We congratulate collaborating student Yuying Wei, of the Wagener group, for successfully passing her Ph.D. final exam! Thesis title: "Understanding Precision Polyolefins by Solid State NMR Spectroscopy and x-ray scattering.
Congratulations to Amrish Menjoge, a graduate student with Prof. Sergey Vasenkov, who successfully defended his Ph.D. thesis! Amrish's thesis is entitled "Relationship between diffusion and structure in selected nanostructured systems by NMR." Amrish has collaborated with us on hyperpolarized xenon-129 2D Exchange NMR experiments examining gas re-adsorption effects in zeolites. The Vasenkov and Bowers groups got together to celebrate the occassion at the Gainesville Ale House. Congratulations Amrish, and best wishes for success in your new position!
Apr 18-23. The group attended the 51st Experimental NMR Conference (ENC). We stayed at a private condo adjacent to the conference venue at the Daytona Beach Hilton Oceanfront hotel.
This will be the first ENC for everyone except Dr. Bowers. He attended his first ENC meeting in 1987 where he and Dan Weitekamp (recipient of the 2009 Laukien Prize) presented a poster presenting the first experimental demonstration of the PASADENA (Parahydrogen and Synthesis Allow Dramatically Enhanced Nuclear Alignment) effect .
Dr. Bowers will make an oral presentation at the ENC entitled "Origin of the "Dispersion-Like" Lineshape in Resistively Detected NMR in the Quantum Hall Effect: Evidence of the Skyrme Crystal?" It will also be presented as a poster. abstract Dr. Bowers, together with co-authors Chi-Yuan Cheng, Theocharis Stamatatos, and George Christou, will also present a poster entitled "Control of the Diffusion Time-Scaling in Molecular Wheel Nanotubes as Detected by Continuous-Flow Hyperpolarized Xenon-129 NMR". abstract
Congratulations to Christopher Reeg for receiving the prestigious Barry M. Goldwater Scholarship. Chris, a junior year physics major, joined our group in Spring 2009. Using solid-state deuterium NMR, he is measuring methyl group rotational activation energies to probe chain packing in the precisely methyl branched polyethylenes. The project is a collaboration with Yuying Wei and Professor Ken Wagener. Chris will participate in the NSF REU program at Cornell University this summer.
David Richardson, a student with Dr. Wallace Brey, successfully defended his Ph.D. thesis,entitled "THE RELATIVE SIGNS OF COUPLING CONSTANTS IN FLUORINATED CYCLOPROPANES AND THE AGGREGATION OF AMYLOID-BETA (25-35) PEPTIDE". He will graduate in May. Congratulations David!
Judith Wollbrett-Blitz, a student at the Universite Pierre et Marie Curie, will join our lab for Summer 2010 as part of the NSF UF-France REU program. Welcome Judith!
Ryan Wood presented a seminar to the Physical Chemistry Division on Tuesday, April 6th. Well done Ryan!
Classes end April 21st.
Our paper, entitled " Molecular Wheels as Nanoporous Materials: Differing Modes of Gas Diffusion through Ga10 and Ga18 Wheels Probed by Hyperpolarized 129Xe NMR Spectroscopy," by C.-Y Cheng, T. C. Stamatatos, G. Christou, and C.R. Bowers, has appeared as an ASAP article in the J. Am. Chem. Soc.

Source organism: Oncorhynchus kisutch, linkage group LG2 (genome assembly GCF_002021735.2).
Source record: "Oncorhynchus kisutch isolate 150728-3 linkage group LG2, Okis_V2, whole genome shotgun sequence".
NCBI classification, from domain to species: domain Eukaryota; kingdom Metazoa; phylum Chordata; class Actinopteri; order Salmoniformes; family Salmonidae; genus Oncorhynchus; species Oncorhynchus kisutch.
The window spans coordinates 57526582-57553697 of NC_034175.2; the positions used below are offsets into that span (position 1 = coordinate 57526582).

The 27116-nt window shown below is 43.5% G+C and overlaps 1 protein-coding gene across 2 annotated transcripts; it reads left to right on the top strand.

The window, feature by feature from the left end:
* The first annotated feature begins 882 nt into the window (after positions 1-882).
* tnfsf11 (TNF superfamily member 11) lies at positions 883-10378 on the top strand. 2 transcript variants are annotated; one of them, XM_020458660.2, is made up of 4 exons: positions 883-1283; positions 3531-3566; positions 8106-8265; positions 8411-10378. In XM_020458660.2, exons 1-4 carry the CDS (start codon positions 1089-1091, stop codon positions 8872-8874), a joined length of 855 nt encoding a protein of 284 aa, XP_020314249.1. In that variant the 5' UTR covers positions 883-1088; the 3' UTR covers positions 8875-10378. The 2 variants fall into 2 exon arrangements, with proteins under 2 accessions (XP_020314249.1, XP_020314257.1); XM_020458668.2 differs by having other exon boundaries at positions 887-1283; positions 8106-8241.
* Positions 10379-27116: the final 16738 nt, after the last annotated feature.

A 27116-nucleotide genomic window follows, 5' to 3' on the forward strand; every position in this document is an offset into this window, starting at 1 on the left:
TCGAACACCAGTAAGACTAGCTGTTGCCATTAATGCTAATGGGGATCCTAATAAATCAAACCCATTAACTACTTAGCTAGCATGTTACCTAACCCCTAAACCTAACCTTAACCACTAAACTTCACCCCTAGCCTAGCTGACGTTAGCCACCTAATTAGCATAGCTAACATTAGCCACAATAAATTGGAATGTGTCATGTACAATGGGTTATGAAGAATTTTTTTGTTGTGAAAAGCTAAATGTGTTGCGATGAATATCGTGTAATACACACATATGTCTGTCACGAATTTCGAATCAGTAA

Our paper, entitled "Resistively detected NMR of the ν=1 quantum Hall state: A tilted magnetic field study," by C.R. Bowers, G. M. Gusev, J. Jaroszynski, J.L. Reno, J.A. Simmons has appeared in Phys. Rev. B.
Our PRB paper was selected for the Virtual Journal of Nanoscale Science and Technology.
Classes begin! Dr. Bowers is teaching CHM6461, Statistical Thermodynamics. There are four registered students and two auditors.
Caroline Pointer-Keenan successfully defended her Ph.D. thesis. She is now a postdoctoral associate with Prof. Jurgen Senker at the Universität Bayreuth, Germany.
(i) Advanced Nuclear Magnetic Resonance (NMR) spectroscopy techniques in solids, liquids and gases; (ii) Optically pumped NMR, Spin-Exchange Optical Pumping, Dynamic Nuclear Polarization, Parahydrogen Induced Polarization; Electrical detection of NMR and ESR; (iii) Applications of NMR to energy-related materials, including MOFs, nanoporous and nanotubular materials; (iv) Heterogeneous and homogeneous hydrogenation catalysis; (v) Applications of optically pumped NMR to nanoscale phenomena in inorganic semiconductors; (vi) Molecular transport in nanoporous and nanotubular materials.
Our lab and offices are located within the UF Physics Building.
Prof. Bowers is affiliated with the National High Magnetic Field Laboratory and the UF Center for Condensed Matter Sciences.
Gator Sukyaki, April 2014
Overview. Nuclear magnetic resonance (NMR) is a versatile form of spectroscopy in which radiowaves are absorbed or emitted due to nuclear spin flips. It is used widely by chemists, physicists, biologists and engineers to obtain structural and dynamical information in molecules and materials of all sorts. However, the radiofrequency quanta involved in nuclear spin flips are typically much smaller than the thermal energy, rendering NMR useless for many applications. A common theme of our research is the development and application of NMR signal enhancement methods. We apply advanced NMR techniques to a variety of solid-state materials and chemical compounds. On the theoretical side, we employ density matrix/operator calculations, quantum mechanics, statistical mechanics, and numerical simulations to help us discover and analyze new or anomalous phenomena.